Monsters, the Museum and Sacrificial Theory
When Hannah contacted me about contributing a paper to a conference she is organising on the subject of Monsters, I immediately thought of the presentation I gave - or rather a colleague gave on my behalf - at a conference a year or so ago. In the paper I made a brief survey of objects in the Manchester Museum archaeology collection depicting monsters, including Odysseus in the Cyclops’ cave on an ancient Greek vase and figurines of the chimera or chimaera, the sirens and the sphinx.
At that time I was very interested in sacrificial theory, but I was only able to touch upon the topic in passing because most of the paper was devoted to monstrous objects in the Museum collection. One of the questions I posed was if, as has been argued by Adrienne Mayor in her fascinating book The First Fossil Hunters: Paleontology in Greek and Roman Times (2001), some of the monsters in ancient Greek myths were inspired by discoveries of fossilised bones from long-extinct Mediterranean megafauna, then how do we explain weird composites or hybrids like the chimaera or the sphinx in which the bodies of completely different creatures are mixed together? The former animal had the body of a lioness with a snake for a tail and a goat’s head sticking out of its back. It's like one of those books for children in which you turn a page and the head of one person is superimposed upon the body of someone else who is in turn superimposed over the lower body of another person. Reading Rene Girard's books about sacrificial theory seemed to offer a solution. Girard is a French academic who has worked for many years in the USA
His argument goes something like this: in the distant past members of a community that facing a flood or a famine or pestilence might experience into a state of collective anxiety such that the members of that community become progressively more agitated to the point where a total break-down of order and respect for social distinction is threatened. Girard compares the situation to a pan of milk about to boil over. What prevents the pan boiling over and a collective descent into anarchy – what Girard calls the ‘sacrifical crisis’- is the selection of a victim or scapegoat who acts as a lightning rod, exorcising the communal frenzy and bringing about a return to normality. Typically the victim is accused of having committed horrendous crimes and suffers a violent death in which all the members of the community take part. The victim is selected on the basis of disabilities or blemishes (and sometimes being unblemished is the excuse). Think of the myth of Oedipus with his club foot for example. Once order has been restored the community rationalises its violent treatment of the victim, who undergoes a change of status. Girard calls this the ‘mythic crystallisation’. Instead of being held responsible for the break-down of social order the victim is seen as having brought about its resolution and becomes a sanctified figure.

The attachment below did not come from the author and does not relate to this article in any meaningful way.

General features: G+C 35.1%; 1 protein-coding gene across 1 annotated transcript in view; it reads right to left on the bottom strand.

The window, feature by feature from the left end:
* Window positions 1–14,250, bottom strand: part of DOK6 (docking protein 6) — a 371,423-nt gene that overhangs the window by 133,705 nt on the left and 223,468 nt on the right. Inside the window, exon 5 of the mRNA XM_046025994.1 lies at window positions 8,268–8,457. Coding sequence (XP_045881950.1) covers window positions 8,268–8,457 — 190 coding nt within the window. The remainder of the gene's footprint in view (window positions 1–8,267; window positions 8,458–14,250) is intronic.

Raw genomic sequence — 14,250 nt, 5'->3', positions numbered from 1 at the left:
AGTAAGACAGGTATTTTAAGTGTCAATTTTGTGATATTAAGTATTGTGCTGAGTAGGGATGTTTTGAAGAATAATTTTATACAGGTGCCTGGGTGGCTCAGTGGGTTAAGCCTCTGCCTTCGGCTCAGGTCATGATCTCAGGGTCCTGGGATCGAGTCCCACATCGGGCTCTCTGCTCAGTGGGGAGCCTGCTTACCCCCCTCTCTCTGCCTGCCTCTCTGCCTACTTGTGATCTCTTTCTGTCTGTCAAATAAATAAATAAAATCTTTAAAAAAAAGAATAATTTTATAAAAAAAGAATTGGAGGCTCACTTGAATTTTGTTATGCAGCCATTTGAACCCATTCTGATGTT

There are a number of things here that are relevant. Firstly, people who suffer from a disability or a blemish can be perceived as monstrous as well as being accused of monstrous crimes by other members of the community. Think of Oedipus who murdered his father and married his mother. Secondly Girard characterises the descent into chaos as a lack of respect for order and degree and social hierarchies. The people involved become so agitated that they can no longer make sense of what they are seeing. In the collective madness their perceptions are confused, resulting in the mixing of different categories, such as animal and human, and the creation of monstrous compilations and hybrids.
Monstrosity, therefore, is an important part of Rene Girard’s work on scape-goating. This offers potentially a way of understanding monsters, of which hybrids like the chimaera and the sphinx in Greek mythology are such memorable examples.
Deputy Head of Collections and Curator of Archaeology
The Manchester Museum
1. Bronze Figurine of a Sphinx
2. Terracota Depicting Medusa
Bryan Sitch will be speaking on 'Monsters, the Museum and Sacrificial Theory' at the Hic Dragones Monsters: Subject, Object, Abject Conference, to be held at the Manchester Museum on 12-13 April 2012. For more information about the conference, please visit the Hic Dragones website.